A study of 253 Alzheimer’s patients found that people who speak two languages proficiently could forestall dementia symptoms by about four years compared with monolinguals. The results, published online February 11 in the journal Dementia & Geriatric Cognitive Disorders, suggest that habitually speaking and thinking in two languages builds up a “cognitive reserve” that acts as a buffer to stem the decline associated with Alzheimer’s disease.
“Here in LA County, we have the most bilingual region in the country,” said Mario Mendez, MD, PhD, Director of Neurobehavior at the VA Greater Los Angeles and Professor of Neurology and Psychiatry at David Geffen School of Medicine at UCLA, who led the study. He sees patients who speak a wide variety of languages at home, while functioning primarily in English out in the community. The two most common native languages among study participants were Farsi and Spanish, and 13 other languages were represented.
“What is remarkable about the four-year finding is that it’s totally consistent with half a dozen retrospective studies around the planet,” said Mendez. Studies in Canada, India, and Taiwan, among others, have found similar delays in cognitive impairment. The wide agreement suggests that the protection resides within the bilingual brain and not in some external cultural factor.
Mendez pointed out that bilingualism doesn’t stop the biological damage in the brain that characterizes Alzheimer’s disease, but it does help the patient function longer in the face of that damage. “They are getting the disease, but they are not expressing it with clinical impairment or symptoms until further on,” he said.
People who speak two languages regularly must constantly choose which language to speak, while actively suppressing the other one. This code-switching takes place in the frontal regions of the brain, which also manages executive functions such as working memory, handling emotions, and self-control. Constantly exercising those functions may boost resilience against Alzheimer’s-related decline by building up the network of neural connections.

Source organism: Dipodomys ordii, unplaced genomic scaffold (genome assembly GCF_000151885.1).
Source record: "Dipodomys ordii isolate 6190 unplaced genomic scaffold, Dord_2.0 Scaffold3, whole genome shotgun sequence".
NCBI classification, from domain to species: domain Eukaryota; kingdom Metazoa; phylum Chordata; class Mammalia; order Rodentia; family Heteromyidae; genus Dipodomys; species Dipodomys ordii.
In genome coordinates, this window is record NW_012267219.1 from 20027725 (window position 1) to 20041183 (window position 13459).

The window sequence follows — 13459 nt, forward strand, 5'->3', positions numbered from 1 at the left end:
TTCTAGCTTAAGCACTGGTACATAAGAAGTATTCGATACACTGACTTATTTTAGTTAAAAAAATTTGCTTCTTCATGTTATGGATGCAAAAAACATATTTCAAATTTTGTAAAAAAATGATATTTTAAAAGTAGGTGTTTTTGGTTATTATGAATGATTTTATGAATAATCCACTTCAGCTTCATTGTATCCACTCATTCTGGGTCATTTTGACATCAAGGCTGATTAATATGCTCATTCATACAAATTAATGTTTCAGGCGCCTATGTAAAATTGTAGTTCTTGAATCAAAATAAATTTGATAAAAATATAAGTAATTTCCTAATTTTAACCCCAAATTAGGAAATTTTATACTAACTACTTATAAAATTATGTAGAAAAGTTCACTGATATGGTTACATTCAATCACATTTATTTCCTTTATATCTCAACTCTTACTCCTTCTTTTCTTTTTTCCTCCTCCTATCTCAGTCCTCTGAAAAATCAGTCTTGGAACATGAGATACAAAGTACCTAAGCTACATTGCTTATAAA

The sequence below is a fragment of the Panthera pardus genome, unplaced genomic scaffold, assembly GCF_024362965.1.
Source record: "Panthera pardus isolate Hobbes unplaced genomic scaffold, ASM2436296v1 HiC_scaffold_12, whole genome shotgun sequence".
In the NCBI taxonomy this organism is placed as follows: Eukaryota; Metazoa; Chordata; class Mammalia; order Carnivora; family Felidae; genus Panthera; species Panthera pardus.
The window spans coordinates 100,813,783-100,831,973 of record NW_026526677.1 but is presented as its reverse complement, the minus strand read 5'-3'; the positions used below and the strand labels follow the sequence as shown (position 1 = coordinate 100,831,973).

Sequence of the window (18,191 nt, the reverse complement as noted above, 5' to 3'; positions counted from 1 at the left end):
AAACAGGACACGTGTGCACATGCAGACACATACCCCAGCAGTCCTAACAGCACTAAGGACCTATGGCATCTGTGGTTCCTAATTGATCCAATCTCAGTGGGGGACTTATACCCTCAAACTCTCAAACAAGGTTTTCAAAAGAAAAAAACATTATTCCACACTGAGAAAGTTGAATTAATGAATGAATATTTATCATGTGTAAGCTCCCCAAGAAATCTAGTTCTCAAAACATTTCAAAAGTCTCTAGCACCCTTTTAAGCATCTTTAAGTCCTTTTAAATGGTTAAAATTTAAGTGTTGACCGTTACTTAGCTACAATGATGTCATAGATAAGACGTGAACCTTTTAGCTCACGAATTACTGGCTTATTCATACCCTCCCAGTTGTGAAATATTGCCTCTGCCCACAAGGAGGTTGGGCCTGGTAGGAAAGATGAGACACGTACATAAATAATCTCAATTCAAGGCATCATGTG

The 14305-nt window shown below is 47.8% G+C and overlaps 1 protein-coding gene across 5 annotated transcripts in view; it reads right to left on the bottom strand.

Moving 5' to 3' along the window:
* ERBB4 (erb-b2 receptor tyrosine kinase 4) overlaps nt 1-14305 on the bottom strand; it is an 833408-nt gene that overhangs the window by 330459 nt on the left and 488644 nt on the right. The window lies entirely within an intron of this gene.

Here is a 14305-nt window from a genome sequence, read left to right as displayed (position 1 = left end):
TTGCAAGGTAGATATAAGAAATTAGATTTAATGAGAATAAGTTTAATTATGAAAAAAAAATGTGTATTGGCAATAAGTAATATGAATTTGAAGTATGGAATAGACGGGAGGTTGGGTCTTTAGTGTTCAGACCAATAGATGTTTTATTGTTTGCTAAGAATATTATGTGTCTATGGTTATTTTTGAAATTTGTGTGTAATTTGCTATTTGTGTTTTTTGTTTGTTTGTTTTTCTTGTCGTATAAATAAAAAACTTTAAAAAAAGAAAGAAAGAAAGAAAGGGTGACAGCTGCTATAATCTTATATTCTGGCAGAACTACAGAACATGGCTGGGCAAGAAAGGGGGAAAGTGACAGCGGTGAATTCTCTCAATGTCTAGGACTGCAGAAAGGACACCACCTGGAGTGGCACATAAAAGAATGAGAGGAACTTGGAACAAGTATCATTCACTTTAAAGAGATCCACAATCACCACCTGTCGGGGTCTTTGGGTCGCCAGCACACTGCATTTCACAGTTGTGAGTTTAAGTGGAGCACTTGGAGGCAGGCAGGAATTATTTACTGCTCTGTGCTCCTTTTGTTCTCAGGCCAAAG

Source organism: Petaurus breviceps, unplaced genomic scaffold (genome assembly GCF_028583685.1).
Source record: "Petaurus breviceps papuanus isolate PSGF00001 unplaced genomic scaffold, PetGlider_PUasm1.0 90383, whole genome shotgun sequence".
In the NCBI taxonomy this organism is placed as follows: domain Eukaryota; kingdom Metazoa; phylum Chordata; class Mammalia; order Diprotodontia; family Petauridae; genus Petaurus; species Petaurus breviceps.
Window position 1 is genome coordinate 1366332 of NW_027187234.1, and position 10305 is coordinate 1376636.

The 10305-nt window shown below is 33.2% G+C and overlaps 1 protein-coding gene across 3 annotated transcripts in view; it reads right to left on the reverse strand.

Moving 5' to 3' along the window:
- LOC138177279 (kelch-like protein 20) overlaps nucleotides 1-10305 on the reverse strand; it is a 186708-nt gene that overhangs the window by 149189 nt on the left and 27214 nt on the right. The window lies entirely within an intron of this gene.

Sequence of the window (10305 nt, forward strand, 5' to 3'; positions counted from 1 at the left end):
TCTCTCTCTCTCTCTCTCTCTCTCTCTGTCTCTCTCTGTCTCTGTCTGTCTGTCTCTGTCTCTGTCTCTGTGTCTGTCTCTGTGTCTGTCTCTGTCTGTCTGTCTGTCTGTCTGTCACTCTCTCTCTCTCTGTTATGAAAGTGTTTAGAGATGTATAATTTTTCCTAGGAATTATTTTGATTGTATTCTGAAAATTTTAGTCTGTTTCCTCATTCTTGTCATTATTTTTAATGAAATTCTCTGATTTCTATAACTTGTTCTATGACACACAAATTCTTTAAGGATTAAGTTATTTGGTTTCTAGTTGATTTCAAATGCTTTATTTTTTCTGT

Interestingly, most of the bilingual patients reverted to exclusive use of their native language as their dementia progressed. “Are they having problems with inhibiting the intrusion of their first language?” suggested Mendez. With strong executive function, he said, it’s fairly easy to dial in the appropriate language to speak in the proper context. “As clinical dementia progresses, then your ability to do that declines,” he said.
One interesting implication from the study is that bilingualism delays the onset of symptoms even if the second language is learned somewhat later in life. The patients in the study learned English when they immigrated to the United States, well after they had acquired their native languages.
“Your proficiency of use of the second language is more important than whether you learned it before age 5,” Mendez said.
Mendez hopes to take the investigation further by studying the speech characteristics of people with such resilient brains. “What are the underlying linguistic properties of their performance?” he said. “Do they have stronger executive function?”
While undoubtedly challenging to learn a new language and adapt to a new culture, if it builds up a cognitive reserve to ward off dementia, the struggle may be worthwhile. “There are good things about getting acculturated,” said Mendez. “If it delays dementia 4 years, that’s a pretty big deal.”
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